STI tumbles with oil prices
SHARPLY falling oil prices dragged the local stock market down yesterday to kill off a four-day rally.
The Straits Times Index had been climbing since last Wednesday, but dropped 9.27 points or 0.3 per cent yesterday to end at 3,281.57.
Lower oil prices usually mean lower profits for oil and gas companies and associated firms like rigbuilders, so local investors had plenty of reasons to bail out.
The picture across Asia was also fairly gloomy except in Japan, where the weakened yen gave markets a shot in the arm.
Tokyo's Nikkei, which reopened yesterday after a public holiday on Monday, surged 2.7 per cent following the Bank of Japan's surprise announcement of more monetary stimulus on Friday. However, Hong Kong slid 0.3 per cent, Seoul sank 0.9 per cent and Shanghai was flat.
Oil prices plunged yesterday after Saudi Arabia, the world's biggest oil exporter, cut the prices it charges customers in the United States in a bid to retain market share there.
Prices for the benchmark London-traded Brent crude oil fell by more than 2 per cent to US$82 (S$106) a barrel, representing a slump of around 29 per cent since June.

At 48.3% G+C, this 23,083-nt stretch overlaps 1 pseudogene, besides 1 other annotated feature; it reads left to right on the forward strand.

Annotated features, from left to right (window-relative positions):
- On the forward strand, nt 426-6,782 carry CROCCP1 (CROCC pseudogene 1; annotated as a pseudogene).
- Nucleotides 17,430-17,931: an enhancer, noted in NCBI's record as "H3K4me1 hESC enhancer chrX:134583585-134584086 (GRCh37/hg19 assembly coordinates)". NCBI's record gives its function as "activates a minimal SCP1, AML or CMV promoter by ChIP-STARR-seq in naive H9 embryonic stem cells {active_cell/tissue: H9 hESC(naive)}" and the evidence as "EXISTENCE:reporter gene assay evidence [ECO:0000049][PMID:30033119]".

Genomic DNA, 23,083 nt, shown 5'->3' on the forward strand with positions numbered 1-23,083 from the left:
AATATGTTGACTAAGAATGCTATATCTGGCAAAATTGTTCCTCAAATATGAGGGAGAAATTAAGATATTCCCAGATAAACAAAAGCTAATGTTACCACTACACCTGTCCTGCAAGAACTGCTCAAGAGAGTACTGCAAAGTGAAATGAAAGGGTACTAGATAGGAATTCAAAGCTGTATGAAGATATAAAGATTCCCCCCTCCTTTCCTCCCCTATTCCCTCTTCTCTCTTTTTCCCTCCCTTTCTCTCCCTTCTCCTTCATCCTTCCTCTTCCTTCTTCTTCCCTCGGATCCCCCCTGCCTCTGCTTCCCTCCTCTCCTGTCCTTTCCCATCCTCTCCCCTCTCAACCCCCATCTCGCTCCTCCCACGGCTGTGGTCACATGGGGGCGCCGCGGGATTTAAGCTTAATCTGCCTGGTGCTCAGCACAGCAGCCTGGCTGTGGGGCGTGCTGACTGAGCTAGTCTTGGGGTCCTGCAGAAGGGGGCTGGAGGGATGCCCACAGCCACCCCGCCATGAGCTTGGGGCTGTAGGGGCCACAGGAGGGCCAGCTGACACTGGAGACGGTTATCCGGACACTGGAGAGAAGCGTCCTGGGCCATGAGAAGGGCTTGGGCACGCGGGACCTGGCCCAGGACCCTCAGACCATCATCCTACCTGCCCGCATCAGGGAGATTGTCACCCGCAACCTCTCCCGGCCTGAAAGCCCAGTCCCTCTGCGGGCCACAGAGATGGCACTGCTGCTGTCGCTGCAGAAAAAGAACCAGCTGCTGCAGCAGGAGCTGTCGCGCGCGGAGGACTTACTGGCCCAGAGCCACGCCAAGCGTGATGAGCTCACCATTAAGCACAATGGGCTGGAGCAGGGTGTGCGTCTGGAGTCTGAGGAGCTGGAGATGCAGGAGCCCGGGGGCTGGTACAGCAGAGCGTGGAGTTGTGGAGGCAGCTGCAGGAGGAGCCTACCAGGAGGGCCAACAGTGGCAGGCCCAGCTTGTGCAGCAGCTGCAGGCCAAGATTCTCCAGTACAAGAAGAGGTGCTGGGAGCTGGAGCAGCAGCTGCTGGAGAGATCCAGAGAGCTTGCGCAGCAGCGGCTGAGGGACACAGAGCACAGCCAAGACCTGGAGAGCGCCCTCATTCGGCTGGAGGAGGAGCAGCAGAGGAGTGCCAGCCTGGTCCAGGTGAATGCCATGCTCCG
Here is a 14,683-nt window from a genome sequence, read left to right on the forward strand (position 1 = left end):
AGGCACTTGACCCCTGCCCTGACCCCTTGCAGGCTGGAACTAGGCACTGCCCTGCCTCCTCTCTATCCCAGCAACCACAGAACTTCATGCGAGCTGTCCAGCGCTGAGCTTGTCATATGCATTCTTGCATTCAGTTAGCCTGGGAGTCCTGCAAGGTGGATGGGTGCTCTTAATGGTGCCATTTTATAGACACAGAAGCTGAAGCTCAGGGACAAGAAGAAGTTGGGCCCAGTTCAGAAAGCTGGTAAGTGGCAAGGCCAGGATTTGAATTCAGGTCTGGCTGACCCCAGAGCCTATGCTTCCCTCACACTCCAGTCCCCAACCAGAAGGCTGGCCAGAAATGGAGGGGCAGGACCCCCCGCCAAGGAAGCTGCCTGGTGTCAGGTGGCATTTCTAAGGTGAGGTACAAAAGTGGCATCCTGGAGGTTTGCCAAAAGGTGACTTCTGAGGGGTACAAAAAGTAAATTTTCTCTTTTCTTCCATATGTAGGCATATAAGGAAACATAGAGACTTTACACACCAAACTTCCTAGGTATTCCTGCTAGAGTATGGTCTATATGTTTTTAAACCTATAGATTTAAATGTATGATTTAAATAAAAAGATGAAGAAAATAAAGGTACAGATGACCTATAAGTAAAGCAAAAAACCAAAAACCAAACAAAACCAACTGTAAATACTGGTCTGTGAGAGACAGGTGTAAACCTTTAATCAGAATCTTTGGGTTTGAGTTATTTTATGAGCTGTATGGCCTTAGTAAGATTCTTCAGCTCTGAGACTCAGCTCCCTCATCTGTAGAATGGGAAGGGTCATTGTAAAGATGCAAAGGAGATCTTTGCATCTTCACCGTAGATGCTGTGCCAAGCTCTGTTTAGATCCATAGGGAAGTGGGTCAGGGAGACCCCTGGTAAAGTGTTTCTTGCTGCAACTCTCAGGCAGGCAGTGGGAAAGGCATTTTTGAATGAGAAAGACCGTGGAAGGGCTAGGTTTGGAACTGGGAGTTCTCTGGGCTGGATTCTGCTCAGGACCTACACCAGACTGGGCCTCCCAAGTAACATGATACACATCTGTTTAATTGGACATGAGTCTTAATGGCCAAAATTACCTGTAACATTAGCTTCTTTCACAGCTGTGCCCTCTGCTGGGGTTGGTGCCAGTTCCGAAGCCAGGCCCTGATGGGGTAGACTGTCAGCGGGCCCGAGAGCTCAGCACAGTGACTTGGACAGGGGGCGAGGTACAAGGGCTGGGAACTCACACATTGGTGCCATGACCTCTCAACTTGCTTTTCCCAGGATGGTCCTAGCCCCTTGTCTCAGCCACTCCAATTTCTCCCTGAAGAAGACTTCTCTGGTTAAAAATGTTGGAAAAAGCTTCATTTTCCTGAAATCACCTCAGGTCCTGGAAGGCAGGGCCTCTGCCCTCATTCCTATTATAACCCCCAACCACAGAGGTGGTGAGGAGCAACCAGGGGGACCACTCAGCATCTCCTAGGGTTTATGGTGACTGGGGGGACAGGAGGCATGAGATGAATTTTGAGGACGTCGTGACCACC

"Declines are seen in the energy sector, triggered by Saudi Arabia's plan to cut shipping cost to the US, while the supply is high there," Jakarta-based BNI Securities said in a note.
The drop in oil prices hit several energy-related stocks here.
Rigbuilder Sembcorp Marine lost nine cents to $3.65, although larger rival Keppel Corp was less affected, dipping only one cent to $9.53.
Offshore firm Emas Offshore dropped 4.5 cents to 77 cents while its parent company, Ezra Holdings, slipped 1.5 cents to 80.5 cents.
The Singapore Exchange (SGX) said in an SGX My Gateway report to investors yesterday that the shares of rigbuilders and oilfield-services firms have fallen less than those of energy explorers and producers, whose values have dropped in tandem with oil prices.
"Some companies can establish long-term contracts with guaranteed minimum pricing to alleviate uncertainty associated with commodity prices," the report said.
"The other side of that trade is that such contracts generally restrict the opportunity for substantial extra profitability if the price of oil rises sharply."
Bucking the general trend, ship-repair and ship-building firm Cosco Corp eked out a 1.5-cent gain to 61.5 cents.
OCBC Investment Research maintained its "sell" call on the counter yesterday, saying that Cosco has three offshore projects that "have already been cancelled or are at risk of cancellation. Looking ahead, margins may be pressured even further as the group executes lower-priced contracts".
The most active counter was Catalist-listed electronics company WE Holdings. It gained 0.2 cents to 1.2 cents, with 99.9 million shares changing hands.